From this meta discussion on whether comments to say "thank you" are appropriate: that's not really what comments are for. They're for:
When should I comment?
You should submit a comment if you want to:
I'm the 'culprit', so to speak, for declining the three comments you're asking about.
The Huge "THANKS!". :) comment should have been deleted (I think that was a case of me hitting the wrong option). My apologies for that one.
As for the other two, for me they were 50/50 and I could have gone either way. The reasons I opted to leave them were ...
So long as your answer contains a real and genuine answer, then provided the more fluffy bits round the edges are just extra information, and do not form the primary answer, then they will read better and your post will seem more complete than if you include bits in the answer and bits in comments. Plus, comments invite further comments, which soon clutter ...
You can always ask the author in [chat] or officially here on meta like you did. I can't see anyone getting too worked up if you are using a comment for kind, critical feedback to a poster.
The text you selected is a canned response in the /review queue that you'll earn once you reach that reputation milestone.
Yes, moderators can change an answer into a comment and attach it to the question (or any other answer) within the same question thread. Usually we use this exactly in the situation you mention (low rep user asking a clarification question).
"It's not possible" type of answers are always tricky, even though in this case you are right. But even then it might be better to back up your answer with facts and references to give the answer more weight:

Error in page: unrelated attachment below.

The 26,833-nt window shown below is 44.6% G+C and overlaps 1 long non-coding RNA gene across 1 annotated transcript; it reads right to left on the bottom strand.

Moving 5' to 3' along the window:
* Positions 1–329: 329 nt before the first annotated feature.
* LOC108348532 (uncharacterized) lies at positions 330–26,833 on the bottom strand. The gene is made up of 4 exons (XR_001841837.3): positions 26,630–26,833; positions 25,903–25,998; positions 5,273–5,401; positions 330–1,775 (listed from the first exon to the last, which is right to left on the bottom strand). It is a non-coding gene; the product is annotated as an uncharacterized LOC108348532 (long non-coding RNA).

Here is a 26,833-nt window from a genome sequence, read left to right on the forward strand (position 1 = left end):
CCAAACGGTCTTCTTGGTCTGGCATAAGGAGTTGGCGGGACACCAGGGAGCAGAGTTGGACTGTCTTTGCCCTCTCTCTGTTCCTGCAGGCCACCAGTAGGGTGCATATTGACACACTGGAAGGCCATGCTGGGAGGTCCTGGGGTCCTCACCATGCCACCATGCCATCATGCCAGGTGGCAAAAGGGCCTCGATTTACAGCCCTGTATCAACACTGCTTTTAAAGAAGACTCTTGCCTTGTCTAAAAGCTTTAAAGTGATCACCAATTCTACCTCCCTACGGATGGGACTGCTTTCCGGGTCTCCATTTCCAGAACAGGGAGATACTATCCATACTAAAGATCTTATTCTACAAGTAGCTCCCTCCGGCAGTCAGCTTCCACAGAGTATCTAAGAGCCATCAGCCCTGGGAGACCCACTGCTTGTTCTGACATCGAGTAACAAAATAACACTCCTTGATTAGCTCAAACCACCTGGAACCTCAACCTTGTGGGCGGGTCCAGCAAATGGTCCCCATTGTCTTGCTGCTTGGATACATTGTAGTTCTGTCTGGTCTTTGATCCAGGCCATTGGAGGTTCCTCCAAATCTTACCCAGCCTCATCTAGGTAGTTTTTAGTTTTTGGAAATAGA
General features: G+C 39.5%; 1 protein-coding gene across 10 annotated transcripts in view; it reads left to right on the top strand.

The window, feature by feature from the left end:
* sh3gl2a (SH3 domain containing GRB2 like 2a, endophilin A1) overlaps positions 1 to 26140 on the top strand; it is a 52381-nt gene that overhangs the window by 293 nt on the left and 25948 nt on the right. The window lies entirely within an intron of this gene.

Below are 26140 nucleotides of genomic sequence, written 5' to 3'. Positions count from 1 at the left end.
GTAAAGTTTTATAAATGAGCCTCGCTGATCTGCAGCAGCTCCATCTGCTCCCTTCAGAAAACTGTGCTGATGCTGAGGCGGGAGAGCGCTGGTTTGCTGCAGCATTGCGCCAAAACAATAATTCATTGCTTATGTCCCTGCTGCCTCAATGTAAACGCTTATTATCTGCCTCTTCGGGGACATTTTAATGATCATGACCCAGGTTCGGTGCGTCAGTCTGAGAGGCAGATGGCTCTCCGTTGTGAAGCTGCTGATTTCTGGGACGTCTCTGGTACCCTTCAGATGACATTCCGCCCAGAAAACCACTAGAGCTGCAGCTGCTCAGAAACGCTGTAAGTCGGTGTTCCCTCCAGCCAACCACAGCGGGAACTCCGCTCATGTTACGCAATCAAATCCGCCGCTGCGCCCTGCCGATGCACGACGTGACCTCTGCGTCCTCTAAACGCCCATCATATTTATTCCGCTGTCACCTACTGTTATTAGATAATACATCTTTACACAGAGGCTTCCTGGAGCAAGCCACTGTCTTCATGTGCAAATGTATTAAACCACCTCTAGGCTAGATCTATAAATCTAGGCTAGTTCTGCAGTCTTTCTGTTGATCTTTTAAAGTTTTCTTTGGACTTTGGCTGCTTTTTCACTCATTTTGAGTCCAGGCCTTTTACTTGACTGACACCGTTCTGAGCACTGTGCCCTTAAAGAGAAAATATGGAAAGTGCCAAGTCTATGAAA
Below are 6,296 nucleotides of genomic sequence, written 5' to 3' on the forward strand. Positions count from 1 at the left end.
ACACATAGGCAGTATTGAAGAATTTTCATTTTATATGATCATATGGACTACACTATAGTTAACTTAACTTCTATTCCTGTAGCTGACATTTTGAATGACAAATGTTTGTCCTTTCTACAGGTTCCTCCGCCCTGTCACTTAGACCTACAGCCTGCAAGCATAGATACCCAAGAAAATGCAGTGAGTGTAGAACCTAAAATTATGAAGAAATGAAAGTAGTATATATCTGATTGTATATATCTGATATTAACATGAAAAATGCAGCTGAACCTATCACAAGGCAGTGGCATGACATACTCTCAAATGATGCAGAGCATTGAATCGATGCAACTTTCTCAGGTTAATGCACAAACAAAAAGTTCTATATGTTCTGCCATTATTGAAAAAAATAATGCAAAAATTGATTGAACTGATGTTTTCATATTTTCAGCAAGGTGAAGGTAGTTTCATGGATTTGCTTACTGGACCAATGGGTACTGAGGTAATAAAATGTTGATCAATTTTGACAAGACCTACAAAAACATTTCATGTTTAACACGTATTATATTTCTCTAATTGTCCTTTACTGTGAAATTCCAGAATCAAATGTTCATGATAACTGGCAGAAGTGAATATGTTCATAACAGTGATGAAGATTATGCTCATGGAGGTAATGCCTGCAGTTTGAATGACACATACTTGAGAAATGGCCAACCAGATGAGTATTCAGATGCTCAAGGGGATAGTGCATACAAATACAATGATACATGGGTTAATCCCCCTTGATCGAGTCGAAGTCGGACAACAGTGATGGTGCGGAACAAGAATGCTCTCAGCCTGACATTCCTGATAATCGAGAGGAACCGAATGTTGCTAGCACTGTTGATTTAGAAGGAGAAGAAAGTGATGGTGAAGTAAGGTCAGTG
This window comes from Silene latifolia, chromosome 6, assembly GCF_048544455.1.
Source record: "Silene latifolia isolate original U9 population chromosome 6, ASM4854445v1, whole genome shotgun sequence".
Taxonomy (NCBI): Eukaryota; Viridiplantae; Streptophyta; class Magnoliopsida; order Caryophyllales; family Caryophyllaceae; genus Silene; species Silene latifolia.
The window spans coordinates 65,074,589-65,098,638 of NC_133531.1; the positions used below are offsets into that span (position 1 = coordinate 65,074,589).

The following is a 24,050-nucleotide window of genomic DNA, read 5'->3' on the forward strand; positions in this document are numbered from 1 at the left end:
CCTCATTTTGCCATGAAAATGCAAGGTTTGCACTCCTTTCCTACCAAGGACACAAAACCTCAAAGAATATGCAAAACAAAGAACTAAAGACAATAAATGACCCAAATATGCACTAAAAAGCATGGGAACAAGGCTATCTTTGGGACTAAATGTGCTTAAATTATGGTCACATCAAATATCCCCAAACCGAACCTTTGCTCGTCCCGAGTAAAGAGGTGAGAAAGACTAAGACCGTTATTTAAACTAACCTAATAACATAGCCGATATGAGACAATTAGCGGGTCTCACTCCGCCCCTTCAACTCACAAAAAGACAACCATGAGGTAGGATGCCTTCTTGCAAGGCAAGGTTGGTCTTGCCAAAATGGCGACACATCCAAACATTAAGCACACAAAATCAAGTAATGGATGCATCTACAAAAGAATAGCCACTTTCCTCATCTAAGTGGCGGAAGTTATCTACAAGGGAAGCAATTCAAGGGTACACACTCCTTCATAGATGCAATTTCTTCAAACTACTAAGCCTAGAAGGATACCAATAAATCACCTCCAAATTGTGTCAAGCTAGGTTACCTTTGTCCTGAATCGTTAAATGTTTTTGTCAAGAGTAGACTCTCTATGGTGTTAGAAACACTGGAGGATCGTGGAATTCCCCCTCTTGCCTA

This is currently not possible as access to the Lightening/USB port in an iOS device is highly limited, see ref1 and ref2. Apple proposes to ...
Tell the OP it isn’t possible in an answer and get downvoted
I'm not sure why you're operating under the presumption that saying "No" and/or giving a short answer automatically means a down vote. This is not the case and I can site you several personal examples:
Will two charging cables charge my laptop twice as quickly?
How can I mirror my mouse and ...
You're doing nothing wrong; comments only support a very specific subset of Markdown formatting and this is by design. Which commands are supported is revealed when you click the 'help' link when posting a comment:
There's also a nice list of shorthand links you can exclusively use in comments (they won't work in posts).
If you believe a comment is rude or offensive, you can flag it.
Hover over the comment and click the Flag button to the left of the comment, then select an option and click Flag Comment. A ♦︎ moderator will review the flag and delete/edit the comment as they see appropriate, or if a sufficient number of users flag the comment, it will be deleted ...
The reputation system works to balance the moderation load with allowing new people to learn the ropes by performing the easier tasks of asking and answering as they start to use the sites.
There have been many requests to change this limit. Some have asked for it to be made more restrictive. I'm guessing you would like it to be less restrictive. This is ...